Photo Credit: Getty Images
Reprinted with permission from Staying Home: From Full-time Professional to Full-time Parent, Copyright (c) 2001 by Darcie Sanders and Martha M. Bullen, Spencer & Waters
Many women think this is the toughest decision they’ll ever make: whether to stay on the career fast track, or to turn their backs on the workplace and head for home. Although it can seem that way, the decision to become an at-home mother is not as black and white as it appears. There are any number of possibilities-- from taking a few month’s leave of absence, to staying home for a year or two, to staying home until all your children are in school or longer--and these decisions can be modified at any time. Often a woman does not make the decision to stay home until her second or third child comes along.
When starting to think about choices, it is important not to let parenting experts or society's expectations dictate what you ought to do. You must make decisions that are compatible with your own personal and family goals and circumstances. You'll be much happier in the long run if you take the time to evaluate your options and choose what is best for you.
In researching our book, Staying Home: From Full-time Professional to Full-time Parent, we surveyed 300 women across the country. We found that while there are some broad similarities, not every woman stays home for the same reason, or comes to the decision in the same way.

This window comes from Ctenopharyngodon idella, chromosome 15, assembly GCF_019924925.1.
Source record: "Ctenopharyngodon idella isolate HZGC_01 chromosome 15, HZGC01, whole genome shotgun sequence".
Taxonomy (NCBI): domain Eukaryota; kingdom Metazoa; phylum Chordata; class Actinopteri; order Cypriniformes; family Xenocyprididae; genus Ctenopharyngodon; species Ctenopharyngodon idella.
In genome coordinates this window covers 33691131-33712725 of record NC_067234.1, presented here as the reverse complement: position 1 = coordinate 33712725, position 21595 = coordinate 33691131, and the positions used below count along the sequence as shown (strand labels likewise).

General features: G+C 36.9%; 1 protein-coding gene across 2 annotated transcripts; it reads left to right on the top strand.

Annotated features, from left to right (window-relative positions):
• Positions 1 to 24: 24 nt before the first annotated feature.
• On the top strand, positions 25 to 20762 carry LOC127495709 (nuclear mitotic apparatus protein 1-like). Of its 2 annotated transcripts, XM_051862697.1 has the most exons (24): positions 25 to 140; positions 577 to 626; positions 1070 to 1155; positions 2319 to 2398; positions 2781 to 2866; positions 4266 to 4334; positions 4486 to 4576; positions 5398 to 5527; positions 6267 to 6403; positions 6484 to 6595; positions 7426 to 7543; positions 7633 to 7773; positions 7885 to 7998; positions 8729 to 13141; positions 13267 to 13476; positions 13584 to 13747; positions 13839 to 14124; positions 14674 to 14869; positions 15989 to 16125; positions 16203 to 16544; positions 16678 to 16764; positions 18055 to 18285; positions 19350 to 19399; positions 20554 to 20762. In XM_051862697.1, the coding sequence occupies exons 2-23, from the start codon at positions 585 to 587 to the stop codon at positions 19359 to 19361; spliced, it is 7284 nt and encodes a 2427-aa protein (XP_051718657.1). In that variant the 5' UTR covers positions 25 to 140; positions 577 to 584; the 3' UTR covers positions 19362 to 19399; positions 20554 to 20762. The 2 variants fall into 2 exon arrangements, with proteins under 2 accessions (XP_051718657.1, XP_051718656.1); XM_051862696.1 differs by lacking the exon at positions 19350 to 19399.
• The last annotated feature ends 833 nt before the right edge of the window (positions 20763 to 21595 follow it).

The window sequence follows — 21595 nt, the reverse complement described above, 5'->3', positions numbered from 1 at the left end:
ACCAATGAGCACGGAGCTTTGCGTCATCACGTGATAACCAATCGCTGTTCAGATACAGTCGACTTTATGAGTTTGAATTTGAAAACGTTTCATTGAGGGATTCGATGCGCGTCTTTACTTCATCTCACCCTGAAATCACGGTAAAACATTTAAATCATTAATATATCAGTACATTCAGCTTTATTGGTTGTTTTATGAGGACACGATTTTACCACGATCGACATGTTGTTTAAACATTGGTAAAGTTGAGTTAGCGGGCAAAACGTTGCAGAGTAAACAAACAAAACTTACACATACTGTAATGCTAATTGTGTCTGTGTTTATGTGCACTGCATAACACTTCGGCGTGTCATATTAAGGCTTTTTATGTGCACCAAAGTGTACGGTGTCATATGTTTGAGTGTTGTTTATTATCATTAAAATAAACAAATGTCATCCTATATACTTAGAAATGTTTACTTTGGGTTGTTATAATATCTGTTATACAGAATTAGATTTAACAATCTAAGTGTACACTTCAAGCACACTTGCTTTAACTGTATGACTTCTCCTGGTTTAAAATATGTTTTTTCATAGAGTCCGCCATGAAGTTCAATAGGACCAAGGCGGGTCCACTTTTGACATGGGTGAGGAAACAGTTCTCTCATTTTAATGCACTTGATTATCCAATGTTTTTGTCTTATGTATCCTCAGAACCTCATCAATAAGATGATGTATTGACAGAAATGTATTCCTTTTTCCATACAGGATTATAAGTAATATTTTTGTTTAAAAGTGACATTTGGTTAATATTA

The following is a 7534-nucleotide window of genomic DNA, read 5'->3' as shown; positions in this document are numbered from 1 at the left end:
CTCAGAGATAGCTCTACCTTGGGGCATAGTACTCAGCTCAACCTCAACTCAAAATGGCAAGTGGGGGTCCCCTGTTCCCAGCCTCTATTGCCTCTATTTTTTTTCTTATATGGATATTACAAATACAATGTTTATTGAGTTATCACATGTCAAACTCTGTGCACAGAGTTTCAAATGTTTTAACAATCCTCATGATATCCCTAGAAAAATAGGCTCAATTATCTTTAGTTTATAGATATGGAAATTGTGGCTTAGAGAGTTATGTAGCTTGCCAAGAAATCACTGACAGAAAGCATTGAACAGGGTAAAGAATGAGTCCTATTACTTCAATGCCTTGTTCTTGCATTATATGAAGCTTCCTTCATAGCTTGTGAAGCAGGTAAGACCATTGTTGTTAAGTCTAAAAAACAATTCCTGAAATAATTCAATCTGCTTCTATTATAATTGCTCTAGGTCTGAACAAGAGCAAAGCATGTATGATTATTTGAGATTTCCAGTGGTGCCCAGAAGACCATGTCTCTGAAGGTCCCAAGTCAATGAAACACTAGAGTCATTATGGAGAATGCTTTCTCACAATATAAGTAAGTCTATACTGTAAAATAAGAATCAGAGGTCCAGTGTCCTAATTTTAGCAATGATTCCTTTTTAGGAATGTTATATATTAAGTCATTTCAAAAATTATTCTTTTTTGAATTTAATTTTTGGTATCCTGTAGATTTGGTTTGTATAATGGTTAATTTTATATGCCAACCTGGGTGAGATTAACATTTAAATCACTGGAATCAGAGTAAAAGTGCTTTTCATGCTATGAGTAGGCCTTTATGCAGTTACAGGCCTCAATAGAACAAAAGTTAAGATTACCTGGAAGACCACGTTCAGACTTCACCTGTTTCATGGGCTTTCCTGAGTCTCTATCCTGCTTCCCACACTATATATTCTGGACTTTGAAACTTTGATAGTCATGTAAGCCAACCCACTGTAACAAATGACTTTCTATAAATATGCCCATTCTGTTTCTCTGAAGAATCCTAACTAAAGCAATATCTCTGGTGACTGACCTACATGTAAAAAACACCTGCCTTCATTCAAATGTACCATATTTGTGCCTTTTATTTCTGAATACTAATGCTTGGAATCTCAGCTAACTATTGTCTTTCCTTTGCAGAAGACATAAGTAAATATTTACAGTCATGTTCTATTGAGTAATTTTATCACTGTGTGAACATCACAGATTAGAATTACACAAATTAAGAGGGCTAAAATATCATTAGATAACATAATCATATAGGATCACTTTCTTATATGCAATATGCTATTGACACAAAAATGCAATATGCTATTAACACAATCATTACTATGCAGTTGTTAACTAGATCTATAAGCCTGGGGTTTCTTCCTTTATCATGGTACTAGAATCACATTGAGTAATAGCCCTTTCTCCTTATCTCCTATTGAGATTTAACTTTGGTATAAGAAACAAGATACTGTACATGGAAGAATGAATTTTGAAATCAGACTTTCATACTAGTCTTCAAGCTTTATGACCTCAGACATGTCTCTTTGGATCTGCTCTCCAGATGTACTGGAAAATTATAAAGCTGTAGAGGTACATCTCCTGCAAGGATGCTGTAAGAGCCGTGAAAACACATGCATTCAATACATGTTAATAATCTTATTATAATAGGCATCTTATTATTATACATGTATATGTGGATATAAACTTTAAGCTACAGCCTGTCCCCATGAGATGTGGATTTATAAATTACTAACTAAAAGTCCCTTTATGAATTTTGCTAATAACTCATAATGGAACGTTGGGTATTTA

More than half (51.3%) said that they had always known they would stay home as soon as they had children. Contrary to popular belief that only women in dead-end jobs willingly leave them, we found that women who establish successful careers before they have a child are often the most eager to stay home. They feel that they have accomplished what they set out to do and are ready to take on the new challenge of becoming a mother.
For many women, an early decision to stay home with their children is based upon memories of their own childhood. Women whose own moms were happy at-home mothers are more inclined to see full-time parenting as a positive role. And some women, who were themselves latchkey children, have had firsthand experience with a lifestyle they do not want for their children. One woman recalls that she and her sister "hated going to the sitters, especially during the summer. We felt like outsiders all the time. Then, later, I was a latchkey kid, and as the oldest, I was responsible for the house and our safety. It was too much stress for a twelve-year-old."